The Struggle for the Dardanelles

The Memoirs of a German Staff Officer in Ottoman Service

Philip Rance

Date Published :
October 2017
Publisher :
Pen and Sword
Illustration :
16pp black and white ills, 3 b/w maps
Format Available    QuantityPrice
ISBN : 9781783030453
Pages : 320
Dimensions : 9 X 6 inches
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This is a detailed eye-witness account of the Dardanelles/Gallipoli campaign from the perspective of the Turks, through the eyes of Major Erich Prigge an adjutant to Marshal Liman von Sanders, the German commander-in-chief of the Ottoman forces in the Dardanelles.

The focus is overwhelmingly on combat but includes related matters such as reconnaissance and logistics. Packed with specific information and technical detail as well as action, it should be of great interest to historians and enthusiasts.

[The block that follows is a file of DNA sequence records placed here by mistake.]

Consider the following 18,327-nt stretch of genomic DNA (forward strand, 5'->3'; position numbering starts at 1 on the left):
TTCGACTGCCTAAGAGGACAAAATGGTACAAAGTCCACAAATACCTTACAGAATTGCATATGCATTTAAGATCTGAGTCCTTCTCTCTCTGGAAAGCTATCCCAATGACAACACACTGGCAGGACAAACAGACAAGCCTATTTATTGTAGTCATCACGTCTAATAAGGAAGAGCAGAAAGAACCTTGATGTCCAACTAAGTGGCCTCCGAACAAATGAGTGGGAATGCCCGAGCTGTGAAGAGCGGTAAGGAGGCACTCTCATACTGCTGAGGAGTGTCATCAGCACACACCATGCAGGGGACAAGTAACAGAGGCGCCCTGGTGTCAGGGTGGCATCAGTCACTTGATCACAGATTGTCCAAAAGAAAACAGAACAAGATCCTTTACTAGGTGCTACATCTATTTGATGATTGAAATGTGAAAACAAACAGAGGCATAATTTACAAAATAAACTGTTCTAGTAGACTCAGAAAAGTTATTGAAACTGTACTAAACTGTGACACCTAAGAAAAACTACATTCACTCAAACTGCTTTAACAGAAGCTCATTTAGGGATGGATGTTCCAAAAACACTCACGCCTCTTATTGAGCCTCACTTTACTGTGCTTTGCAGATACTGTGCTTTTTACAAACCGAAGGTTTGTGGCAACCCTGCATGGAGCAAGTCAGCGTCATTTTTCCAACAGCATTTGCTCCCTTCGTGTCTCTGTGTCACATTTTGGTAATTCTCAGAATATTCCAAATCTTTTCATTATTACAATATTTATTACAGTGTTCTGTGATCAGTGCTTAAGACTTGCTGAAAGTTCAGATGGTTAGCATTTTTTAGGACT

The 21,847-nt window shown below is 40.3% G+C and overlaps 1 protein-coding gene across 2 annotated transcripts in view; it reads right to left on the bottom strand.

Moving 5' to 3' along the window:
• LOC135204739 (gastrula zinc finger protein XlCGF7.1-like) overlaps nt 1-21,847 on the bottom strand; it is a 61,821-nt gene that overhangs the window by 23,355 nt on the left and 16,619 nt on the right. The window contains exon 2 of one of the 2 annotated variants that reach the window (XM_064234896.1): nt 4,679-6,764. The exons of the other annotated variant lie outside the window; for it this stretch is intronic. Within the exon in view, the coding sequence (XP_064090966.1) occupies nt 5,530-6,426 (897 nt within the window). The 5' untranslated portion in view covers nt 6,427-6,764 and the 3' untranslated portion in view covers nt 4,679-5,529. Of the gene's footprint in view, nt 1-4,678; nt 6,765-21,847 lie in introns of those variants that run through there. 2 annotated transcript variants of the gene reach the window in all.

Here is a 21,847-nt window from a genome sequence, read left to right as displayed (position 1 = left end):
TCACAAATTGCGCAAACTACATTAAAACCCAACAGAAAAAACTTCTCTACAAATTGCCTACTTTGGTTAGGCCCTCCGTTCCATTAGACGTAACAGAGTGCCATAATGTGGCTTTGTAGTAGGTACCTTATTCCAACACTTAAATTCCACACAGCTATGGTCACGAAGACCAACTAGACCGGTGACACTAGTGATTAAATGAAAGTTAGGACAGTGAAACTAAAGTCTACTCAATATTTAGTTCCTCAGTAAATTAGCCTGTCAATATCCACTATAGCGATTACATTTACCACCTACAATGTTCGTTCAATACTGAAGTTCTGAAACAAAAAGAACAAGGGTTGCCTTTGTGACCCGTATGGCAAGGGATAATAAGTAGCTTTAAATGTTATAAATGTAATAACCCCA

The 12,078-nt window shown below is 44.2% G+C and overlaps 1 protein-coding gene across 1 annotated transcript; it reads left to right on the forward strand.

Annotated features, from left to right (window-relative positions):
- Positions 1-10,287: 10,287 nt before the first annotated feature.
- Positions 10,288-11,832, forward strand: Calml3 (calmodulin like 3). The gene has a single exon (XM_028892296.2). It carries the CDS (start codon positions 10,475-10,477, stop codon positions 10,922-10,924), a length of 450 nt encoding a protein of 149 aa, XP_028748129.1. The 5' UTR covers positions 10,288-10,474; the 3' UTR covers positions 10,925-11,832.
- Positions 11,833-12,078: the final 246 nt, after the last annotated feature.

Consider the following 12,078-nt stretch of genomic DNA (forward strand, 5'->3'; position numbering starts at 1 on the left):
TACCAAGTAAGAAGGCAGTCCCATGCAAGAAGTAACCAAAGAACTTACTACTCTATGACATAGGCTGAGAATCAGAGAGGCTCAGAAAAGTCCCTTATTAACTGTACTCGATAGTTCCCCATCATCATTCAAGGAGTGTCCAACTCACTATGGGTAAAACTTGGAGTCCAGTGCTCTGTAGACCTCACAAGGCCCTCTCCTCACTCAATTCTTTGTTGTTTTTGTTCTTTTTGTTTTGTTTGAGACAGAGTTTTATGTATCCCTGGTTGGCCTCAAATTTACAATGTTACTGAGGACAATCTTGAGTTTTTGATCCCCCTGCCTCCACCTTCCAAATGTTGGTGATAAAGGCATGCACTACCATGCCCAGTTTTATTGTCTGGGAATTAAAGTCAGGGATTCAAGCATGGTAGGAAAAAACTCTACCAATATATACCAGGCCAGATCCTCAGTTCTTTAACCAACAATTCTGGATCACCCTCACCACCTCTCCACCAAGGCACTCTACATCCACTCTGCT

Prigge actually wrote two accounts of the campaign. The first, published in January 1916 while the fighting continued, revealed so much information that the Ottoman government asked the German authorities to suppress it. The other, published later that year, included coverage of the British evacuation. Although Prigge had removed many of the sensitive details of unit names, casualties etc., he had substantially rewritten and augmented many passages with lively descriptive material.

Philip Rance here presents the first English translations of both versions, which together form one of the most complete and valuable accounts of this campaign available from the Turkish perspective.

About The Author

Dr. Philip Rance is a historian and classicist who has published extensively on military literature and culture. He has taught at universities in the United Kingdom and Germany and held senior research fellowships in Munich and Istanbul. He lives in Berlin, where he holds a Humboldt-Foundation Renewed Research Fellowship at the Freie Universität.


"I have very little knowledge of the Dardanelles campaign, or even where it happened - this book has transformed my knowledge of this part of WW1..."

- Books Monthly

First-class memoir. 10/10

- Mark Marsay, The Great War Magazine

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